Bring your camera. There are outstanding views of Slovenia, from the castle windows and terrace.
It’s obvious why Lake Bled is a favorite destination for romantics. The location also leads into Triglav National Park, where you can take part in all types of outdoor adventures.
Time to explore the little island on Lake Bled. The traditional way to get here is by pletna, or a gondola with paddles.
As you can see, it takes a lot of muscle to row, row, row the boat!
The Church of the Assumption is the focal point of island. Excavations revealed a chapel that dates back to 9 AD, but the current one was built in 1698. Inside, there’s a “wishing bell”: you pull on a long rope, and it rings the bell at the top of the steeple.
Lake Bled is not one of Europe’s most known attractions, and this is a good thing. You’ll feel as if you stepped into the olden days, and the experience doesn’t feel commercialised.
The same well-muscled fellow took us back to the shores. He does hundreds of back-and-forth rows per day – what a workout!
I was glad to have the pletna to myself. We shot a 360 degree virtual reality video on the boat, which we will release soon.
I looked back, and the island faded into the distance. Many Slovenians get married here. According to local tradition, if a husband carries his new bride up the 99 steps to the church, then a happy marriage is guaranteed!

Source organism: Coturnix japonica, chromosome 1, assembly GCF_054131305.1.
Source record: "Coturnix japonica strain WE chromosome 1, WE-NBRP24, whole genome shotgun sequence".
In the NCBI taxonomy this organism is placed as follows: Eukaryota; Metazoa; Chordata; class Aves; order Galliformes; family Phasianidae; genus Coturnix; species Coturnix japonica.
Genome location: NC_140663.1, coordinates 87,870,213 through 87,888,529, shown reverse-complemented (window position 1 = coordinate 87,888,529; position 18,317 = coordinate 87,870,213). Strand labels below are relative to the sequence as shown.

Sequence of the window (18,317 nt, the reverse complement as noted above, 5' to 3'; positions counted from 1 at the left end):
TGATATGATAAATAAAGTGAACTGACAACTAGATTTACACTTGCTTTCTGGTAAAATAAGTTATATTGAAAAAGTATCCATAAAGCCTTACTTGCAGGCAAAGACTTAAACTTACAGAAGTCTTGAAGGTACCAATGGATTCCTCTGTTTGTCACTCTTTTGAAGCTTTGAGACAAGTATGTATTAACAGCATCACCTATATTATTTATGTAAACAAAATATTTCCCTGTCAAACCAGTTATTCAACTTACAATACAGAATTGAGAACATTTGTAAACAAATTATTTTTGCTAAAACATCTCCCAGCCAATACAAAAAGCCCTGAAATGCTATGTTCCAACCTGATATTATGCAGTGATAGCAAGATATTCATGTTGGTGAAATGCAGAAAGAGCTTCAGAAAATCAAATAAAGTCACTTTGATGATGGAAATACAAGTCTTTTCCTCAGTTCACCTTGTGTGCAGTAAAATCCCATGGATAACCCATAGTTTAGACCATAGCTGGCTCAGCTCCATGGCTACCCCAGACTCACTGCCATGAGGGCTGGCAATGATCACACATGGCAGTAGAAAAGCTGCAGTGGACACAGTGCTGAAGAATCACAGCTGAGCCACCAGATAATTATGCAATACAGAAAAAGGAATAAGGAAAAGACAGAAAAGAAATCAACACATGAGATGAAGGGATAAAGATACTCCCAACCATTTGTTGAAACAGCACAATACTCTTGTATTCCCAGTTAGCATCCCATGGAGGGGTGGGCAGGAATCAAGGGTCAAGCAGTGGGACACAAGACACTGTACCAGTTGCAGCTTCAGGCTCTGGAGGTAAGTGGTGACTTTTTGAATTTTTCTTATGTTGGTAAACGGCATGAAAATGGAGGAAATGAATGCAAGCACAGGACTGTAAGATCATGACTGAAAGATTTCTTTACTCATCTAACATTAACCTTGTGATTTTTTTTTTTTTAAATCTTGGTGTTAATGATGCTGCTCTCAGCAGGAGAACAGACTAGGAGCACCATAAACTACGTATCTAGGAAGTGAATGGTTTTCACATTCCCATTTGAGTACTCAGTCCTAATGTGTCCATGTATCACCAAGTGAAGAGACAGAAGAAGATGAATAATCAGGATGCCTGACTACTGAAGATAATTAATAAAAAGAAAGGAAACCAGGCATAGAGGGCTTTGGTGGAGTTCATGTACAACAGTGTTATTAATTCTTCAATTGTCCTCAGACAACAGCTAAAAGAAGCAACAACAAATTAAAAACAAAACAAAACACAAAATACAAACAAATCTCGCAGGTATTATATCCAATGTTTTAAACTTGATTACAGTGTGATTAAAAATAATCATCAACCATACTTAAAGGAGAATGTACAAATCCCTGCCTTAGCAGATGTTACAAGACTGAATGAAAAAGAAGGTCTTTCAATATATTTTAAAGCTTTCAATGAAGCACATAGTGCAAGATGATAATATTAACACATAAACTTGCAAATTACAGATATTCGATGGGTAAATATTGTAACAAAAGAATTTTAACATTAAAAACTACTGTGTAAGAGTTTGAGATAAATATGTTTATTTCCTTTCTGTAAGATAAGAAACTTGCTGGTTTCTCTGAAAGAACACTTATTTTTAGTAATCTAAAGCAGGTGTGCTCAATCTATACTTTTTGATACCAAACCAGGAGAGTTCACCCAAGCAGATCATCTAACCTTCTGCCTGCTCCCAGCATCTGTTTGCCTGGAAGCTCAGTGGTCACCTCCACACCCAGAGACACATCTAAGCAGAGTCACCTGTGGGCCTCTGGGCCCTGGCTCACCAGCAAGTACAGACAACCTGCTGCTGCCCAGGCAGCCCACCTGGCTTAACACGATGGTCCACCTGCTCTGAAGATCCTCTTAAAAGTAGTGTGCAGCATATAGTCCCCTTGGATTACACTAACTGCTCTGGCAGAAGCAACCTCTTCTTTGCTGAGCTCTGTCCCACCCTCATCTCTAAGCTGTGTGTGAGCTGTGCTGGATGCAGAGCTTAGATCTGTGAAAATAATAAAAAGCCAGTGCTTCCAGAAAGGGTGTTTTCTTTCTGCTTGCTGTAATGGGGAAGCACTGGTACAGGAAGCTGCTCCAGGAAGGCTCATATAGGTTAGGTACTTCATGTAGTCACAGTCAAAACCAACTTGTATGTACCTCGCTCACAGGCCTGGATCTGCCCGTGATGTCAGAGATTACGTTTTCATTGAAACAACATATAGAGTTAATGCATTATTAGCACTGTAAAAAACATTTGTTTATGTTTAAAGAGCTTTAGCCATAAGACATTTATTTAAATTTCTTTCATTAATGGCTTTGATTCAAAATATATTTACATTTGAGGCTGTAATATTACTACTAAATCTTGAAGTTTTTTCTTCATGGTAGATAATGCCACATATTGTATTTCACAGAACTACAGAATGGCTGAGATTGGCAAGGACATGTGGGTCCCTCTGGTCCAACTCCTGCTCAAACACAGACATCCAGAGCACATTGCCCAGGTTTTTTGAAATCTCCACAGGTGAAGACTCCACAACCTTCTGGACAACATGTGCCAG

But even if he crashes and burns, romance is in the air, with pink flowers and picturesque frames like this.
Even though I didn’t do any rowing, I was ready for lunch. At Lake Bled, dining comes with a 5-star view.
Our guide Ales took us to Vila Bled, which used to be Tito’s palace. President Josip Broz Tito lived here, during Slovenia’s time in Yugoslavia. He was known as a “benevolent dictator”… perhaps the beauty of Lake Bled kept him from harsh ruling!
We walked through Tito’s decadent palace. One of the rooms had a giant Soviet-style mural, featuring hardy workers waving red star flags and sickles.
We sat down at a table in his courtyard — you can’t beat a view like this. My filmmakers and I started with fresh juices, asparagus soup, and a feta and vegetable souffle. Even the simple brown bread, dipped in Slovenia’s best olive oil, was beyond this world.
As I mentioned in my Portoroz post, there are lots of Mediterranean influences in the local cooking. This starter, a ravioli with parmesan, was executed with as much finesse as anything I’ve eaten in Italy.
If you’ve been following me on Snapchat (@lacarmina), I’m sure you were drooling at the food we ate that day. Trout is outstanding in Slovenia, and I ordered it multiple times during my journey. As you can see from the stamp above, Vila Bled’s version was moist and colorfully presented with fresh vegetables.
Everywhere we went, Slovenian food was outstanding. At Gostilna pri Mari in Piran, an older local couple brought out plate after plate of incredible seafood. We started with octopus and squid carpaccio, moving on to squid ink risotto and penne with cuttlefish, and an entire grilled seabass.
Although you rarely hear of Slovenian wines, the local varietals are as complex and delicious as the ones produced in neighboring Italy and Croatia. I’m holding one of their dry, white wines from the Littoral region.